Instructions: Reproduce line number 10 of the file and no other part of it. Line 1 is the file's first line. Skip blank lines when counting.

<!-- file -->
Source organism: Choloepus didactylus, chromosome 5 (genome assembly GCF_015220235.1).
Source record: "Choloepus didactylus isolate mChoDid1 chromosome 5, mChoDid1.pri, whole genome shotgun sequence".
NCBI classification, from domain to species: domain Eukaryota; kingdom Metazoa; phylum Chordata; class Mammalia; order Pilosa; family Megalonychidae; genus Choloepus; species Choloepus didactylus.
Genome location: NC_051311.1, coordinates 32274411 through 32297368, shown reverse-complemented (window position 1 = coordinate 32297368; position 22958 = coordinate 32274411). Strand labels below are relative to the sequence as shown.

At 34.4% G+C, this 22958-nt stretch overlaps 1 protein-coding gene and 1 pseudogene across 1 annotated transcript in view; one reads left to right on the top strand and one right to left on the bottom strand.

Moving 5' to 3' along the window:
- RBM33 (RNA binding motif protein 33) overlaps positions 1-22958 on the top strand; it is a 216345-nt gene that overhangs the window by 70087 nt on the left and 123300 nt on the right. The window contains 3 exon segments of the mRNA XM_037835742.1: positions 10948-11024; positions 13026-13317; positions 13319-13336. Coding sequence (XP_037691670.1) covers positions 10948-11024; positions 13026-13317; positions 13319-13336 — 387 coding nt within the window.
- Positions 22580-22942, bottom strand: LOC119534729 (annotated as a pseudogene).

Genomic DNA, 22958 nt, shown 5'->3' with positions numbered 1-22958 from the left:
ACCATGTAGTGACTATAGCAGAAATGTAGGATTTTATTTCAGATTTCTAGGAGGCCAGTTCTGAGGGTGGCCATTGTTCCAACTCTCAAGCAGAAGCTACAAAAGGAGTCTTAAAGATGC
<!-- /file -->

ACCATGTAGTGACTATAGCAGAAATGTAGGATTTTATTTCAGATTTCTAGGAGGCCAGTTCTGAGGGTGGCCATTGTTCCAACTCTCAAGCAGAAGCTACAAAAGGAGTCTTAAAGATGC